Blues pick Schmaltz in first round

UND incoming freshman defenseman Jordan Schmaltz was selected in the first round, No. 25 overall, by the St. Louis Blues on Friday night in the NHL Draft.

Schmaltz is the 10th first-rounder for UND in the last 10 years.

UND coaches Dane Jackson and Brad Berry were there to shake hands with Schmaltz.

UND’s recent first-rounders

2012 — Jordan Schmaltz, No. 25, St. Louis Blues
2010 — Brock Nelson, No. 30, New York Islanders
2010 — Derek Forbort, No. 15, Los Angeles Kings
2006 — Jonathan Toews, No. 3, Chicago Blackhawks
2005 — Joe Finley, No. 27, Washington Capitals
2005 — T.J. Oshie, No. 24, St. Louis Blues
2005 — Brian Lee, No. 9, Ottawa Senators
2004 — Travis Zajac, No. 20, New Jersey Devils
2004 — Drew Stafford, No. 13, Buffalo Sabres
2003 — Zach Parise, No. 17, New Jersey Devils

15 thoughts on “Blues pick Schmaltz in first round

  1. Great for Mr. Schmaltz. Hope he plays 3-4 solid years for the Fighting Sioux and then steps into the NHL and has a long productive career.

    • I was thinking because of all the college players on the Blues the management would not push him that way. Some teams, New York Rangers, try to get their picks out of college to the major juniors.

      • Not always the case : Rangers have Kreider, Hagelin, McDonugh, and Stepan that are a big part of the core of the young team that played college hockey. And with Skjei going to MN, Nieves going to Michigan this year – I really don’t think it was the Rangers that talked Miller out of attending UND. I think it was his decision, he could had stayed if he wanted to.

        His advantage was that he can attend the Rangers Pro camp, play for the Rangers at the Traverse City Prospects tournament, and get a call up to play for the AHL team at the end of the year. He also qualifies to play for the AHL before he is 20. Now if he makes the team this could, get him a Pro contract a year earlier than playing for the Fighting Sioux.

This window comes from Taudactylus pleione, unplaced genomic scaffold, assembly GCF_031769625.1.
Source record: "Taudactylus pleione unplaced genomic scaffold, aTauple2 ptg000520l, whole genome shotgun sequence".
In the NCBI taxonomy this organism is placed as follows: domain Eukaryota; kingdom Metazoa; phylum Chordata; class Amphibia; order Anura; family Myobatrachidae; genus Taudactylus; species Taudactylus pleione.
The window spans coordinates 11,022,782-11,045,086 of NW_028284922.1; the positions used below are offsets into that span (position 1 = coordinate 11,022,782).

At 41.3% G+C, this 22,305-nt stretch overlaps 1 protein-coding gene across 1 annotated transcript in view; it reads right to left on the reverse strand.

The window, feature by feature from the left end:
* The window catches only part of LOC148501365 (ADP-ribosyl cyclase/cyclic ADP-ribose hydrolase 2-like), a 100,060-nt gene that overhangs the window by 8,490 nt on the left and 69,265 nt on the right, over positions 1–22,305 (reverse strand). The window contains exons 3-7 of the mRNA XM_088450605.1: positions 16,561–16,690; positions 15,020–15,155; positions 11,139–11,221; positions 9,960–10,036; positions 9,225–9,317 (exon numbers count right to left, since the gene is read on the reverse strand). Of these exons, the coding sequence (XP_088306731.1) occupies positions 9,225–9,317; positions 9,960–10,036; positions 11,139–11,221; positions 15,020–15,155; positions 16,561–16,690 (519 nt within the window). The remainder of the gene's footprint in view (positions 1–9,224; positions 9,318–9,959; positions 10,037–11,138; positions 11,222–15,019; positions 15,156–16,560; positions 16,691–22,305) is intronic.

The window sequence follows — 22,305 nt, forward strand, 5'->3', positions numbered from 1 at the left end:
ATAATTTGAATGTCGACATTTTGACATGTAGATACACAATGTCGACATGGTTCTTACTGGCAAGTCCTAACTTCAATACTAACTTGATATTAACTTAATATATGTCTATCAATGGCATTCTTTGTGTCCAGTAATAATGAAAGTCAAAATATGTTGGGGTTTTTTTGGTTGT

I wish he would have played for the Sioux, I think everybody does. But I don’t think you can put all the blame on the Rangers.

        • I read somewhere that the Rangers tried to get those players to go the major junior route. I don’t know if it is fact though.

  2. Skjei drops; Schmaltz rises. Schmaltz: 1, Skjei: 0. Off to a great start to 2012-13! I still am not over Mateau but I will write him off as very bad chemistry! But to think the UND may have had another Archibald, at least in penalty minutes. Probably not the best fit for the UND at this time of finesse and skating priorities

    • I was hoping he would have dropped 3 spots so the Rangers could have drafted him.

      Nice list to add your name too, don’t you think?

  3. It always breeds hope when one of our recruits is seen by the NHL elite as a first round selection and I am hopeful that Mr. Schmalz recognizes the opportunity that UND is affording him. It was reported that every NHL team that he talked with asked him about college vs the Canadian Major Juniors, and then said it really didn’t matter. One of the things I learned at UND was you don’t ask if it doesn’t matter. I know that Mr. Schmalz will get the development he needs at the U, but it does make me wonder about the future of college hockey’s talent pool when you see the vast majority of the top ten picks coming from the major juniors.

    • Hasn’t the first round been dominated by the Canadians since the very first draft? The collegiate talent pool will be sustained. Plus, College Hockey, Inc. is in place to offer its support. 300 players in the NHL were college hockey players (out of 900). 60% of the college players expect to or are drafted. No worries!

  4. 56 of the 211 players drafted were Americans…9 in the second round, led by Kerdiles, a Californian, headed to WI.

    • I still shake my head on HOW the Rangers passed him up for a player that NEVER played 1 NHL game. Grrrrrrrrr

      I wouldn’t be surprised if Parise ends up a Penguin on July 1st and plays with Crosby. They go all the way back to high school at Shattuck. IF he does, it’s only a matter of time before they stamp his name on Lord Stanley’s Cup.

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